Updated Jun 15, 2023, 2:11pm EDT
East Asia

Chinese fan runs onto the field to hug Messi during controversial Beijing match

China pitch invader
REUTERS/Thomas Peter

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The Scene

During the highly-anticipated Australia v. Argentina friendly match in Beijing on Thursday, an enthusiastic Chinese fan stormed the field in an attempt to hug soccer legend Lionel Messi.

Video from the game shows the unidentified fan rush up and embrace Messi, while being chased all over the field by security. The crowd in the stadium can be heard shouting Chinese phrases that sort of translate to “Awesome!” and “Badass!”

A pitch invader is chased by security officials during the match.
REUTERS/Thomas Peter

The invader managed to high-five one of the goalies before finally being apprehended by security, but did not lose his gleeful smile even as he was being carried out.

A pitch invader is taken off the pitch by security officials during the match
REUTERS/Thomas Peter

In an interview with Messi’s fan club, he apologized for his behavior, while criticizing the security measures.

“Of course, I also hope to use my negative case to tell the security personnel that your security work is not competent and gave me such an opportunity,” he said. “There will be many international competitions in Beijing in the future. I hope you will improve your security capabilities.”

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The View From China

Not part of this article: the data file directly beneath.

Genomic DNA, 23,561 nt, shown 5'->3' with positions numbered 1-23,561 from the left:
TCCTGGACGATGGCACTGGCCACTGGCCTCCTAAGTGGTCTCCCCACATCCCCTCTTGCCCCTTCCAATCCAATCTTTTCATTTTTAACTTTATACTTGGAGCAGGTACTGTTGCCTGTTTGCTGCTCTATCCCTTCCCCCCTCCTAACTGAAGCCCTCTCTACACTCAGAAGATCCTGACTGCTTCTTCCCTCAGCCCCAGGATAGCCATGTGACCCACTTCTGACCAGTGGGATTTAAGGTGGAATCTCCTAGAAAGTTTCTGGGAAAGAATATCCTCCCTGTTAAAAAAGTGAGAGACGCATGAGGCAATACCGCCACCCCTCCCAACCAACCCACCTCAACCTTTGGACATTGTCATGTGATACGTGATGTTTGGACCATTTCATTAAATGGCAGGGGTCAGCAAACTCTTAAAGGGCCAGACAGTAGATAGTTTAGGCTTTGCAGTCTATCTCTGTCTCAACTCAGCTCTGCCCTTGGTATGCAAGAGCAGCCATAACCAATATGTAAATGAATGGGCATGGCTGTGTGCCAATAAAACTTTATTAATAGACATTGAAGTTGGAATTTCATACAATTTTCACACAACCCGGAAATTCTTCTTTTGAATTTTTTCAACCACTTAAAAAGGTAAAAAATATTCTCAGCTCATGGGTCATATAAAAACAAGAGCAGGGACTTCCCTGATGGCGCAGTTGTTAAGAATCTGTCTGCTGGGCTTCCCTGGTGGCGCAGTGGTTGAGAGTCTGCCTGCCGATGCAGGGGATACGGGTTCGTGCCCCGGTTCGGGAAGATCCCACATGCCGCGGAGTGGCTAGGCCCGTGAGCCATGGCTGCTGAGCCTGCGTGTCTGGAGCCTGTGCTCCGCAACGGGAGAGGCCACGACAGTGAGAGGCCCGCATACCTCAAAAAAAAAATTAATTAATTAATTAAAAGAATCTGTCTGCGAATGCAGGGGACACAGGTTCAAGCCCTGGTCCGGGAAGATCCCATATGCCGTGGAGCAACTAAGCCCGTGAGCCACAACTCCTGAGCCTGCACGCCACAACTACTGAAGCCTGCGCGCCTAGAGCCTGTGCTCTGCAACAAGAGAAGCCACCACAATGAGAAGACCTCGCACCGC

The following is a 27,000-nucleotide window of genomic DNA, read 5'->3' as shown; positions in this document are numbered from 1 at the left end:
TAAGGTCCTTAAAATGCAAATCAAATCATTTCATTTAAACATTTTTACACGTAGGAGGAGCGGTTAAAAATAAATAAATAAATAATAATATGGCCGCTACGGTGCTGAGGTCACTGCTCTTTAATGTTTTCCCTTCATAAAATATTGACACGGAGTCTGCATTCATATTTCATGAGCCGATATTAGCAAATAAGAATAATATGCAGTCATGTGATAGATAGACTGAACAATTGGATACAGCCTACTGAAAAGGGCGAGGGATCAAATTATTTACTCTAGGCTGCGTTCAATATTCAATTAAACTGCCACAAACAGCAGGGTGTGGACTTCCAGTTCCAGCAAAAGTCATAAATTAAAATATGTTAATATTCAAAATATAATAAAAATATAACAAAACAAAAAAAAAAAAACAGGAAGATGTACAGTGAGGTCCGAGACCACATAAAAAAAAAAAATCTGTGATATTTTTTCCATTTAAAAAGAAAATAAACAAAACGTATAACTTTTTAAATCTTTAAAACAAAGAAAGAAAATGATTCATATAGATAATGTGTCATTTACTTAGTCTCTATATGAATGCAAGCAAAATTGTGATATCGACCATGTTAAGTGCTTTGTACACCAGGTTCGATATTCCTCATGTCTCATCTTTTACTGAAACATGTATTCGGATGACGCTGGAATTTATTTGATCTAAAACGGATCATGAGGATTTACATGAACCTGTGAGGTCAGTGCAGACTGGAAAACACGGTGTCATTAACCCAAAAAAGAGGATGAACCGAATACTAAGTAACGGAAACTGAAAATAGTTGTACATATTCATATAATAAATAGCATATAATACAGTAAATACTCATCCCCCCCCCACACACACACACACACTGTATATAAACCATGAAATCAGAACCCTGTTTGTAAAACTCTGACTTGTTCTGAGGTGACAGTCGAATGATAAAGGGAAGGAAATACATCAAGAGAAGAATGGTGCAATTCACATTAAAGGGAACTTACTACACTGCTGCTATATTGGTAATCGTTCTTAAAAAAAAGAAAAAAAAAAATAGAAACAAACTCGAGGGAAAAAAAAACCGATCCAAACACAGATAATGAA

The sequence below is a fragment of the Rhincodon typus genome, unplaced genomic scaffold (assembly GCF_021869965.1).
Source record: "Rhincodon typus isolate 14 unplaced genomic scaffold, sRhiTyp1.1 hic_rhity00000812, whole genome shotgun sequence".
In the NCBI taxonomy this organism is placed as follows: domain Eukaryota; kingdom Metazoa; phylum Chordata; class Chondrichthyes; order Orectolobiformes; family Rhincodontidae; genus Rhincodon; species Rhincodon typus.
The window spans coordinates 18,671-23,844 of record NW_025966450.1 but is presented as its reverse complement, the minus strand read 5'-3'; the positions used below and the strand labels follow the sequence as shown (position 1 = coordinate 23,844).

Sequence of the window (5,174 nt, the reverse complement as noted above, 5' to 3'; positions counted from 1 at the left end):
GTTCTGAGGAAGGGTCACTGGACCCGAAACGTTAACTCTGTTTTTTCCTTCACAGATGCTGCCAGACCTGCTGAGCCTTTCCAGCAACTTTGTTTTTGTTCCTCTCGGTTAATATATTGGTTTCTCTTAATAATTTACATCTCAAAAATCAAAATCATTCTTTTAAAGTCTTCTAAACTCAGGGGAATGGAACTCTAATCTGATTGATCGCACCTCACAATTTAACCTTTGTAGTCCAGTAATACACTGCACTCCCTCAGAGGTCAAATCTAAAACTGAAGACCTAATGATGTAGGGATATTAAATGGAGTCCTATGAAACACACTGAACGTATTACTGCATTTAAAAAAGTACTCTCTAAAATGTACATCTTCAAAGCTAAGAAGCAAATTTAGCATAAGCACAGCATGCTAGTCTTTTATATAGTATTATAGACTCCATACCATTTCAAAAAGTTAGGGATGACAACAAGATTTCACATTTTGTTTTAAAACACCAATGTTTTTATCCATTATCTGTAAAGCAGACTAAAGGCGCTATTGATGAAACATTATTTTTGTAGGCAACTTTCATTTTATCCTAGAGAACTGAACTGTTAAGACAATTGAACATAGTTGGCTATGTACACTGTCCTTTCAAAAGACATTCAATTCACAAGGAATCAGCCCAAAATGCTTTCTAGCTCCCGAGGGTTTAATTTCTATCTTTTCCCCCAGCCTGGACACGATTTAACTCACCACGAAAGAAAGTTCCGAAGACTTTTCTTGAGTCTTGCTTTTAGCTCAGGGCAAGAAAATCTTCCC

Chinese state media widely covered ”Messi mania,” with the Global Times tabloid reporting that fans from across the country had flocked to Beijing just to get a glimpse of the soccer star.

The tabloid also reported that hotel prices near the stadium have soared to over $1,000 USD per night, and scams claiming to give fans an opportunity to meet Messi have proliferated in recent days.

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The View From Argentina

In Argentina, many see the match as an economic incentive to boost business ties with China. Combined with another upcoming friendly match against Indonesia’s national team in Jakarta, the Argentina Football Association will ultimately pocket $6 million USD for the matches, La Nacion newspaper reports.

But the association is also hoping to finalize a deal to open two Football Technological Institutes in China’s Guangxi and Jiangsu provinces, the paper reports, which will employ the same coaching methods used in Buenos Aires.

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The View From Australia

The Australian government helped organize the Beijing match, with Prime Minister Anthony Albanese government seeing it as an opportunity to attract high-profile players for Australian teams and bolster relations between Canberra and Beijing.

However, activists have criticized the decision, saying the match in China ignored the country’s human rights abuses against minorities. The federal opposition also warned that China could exploit the match for propaganda.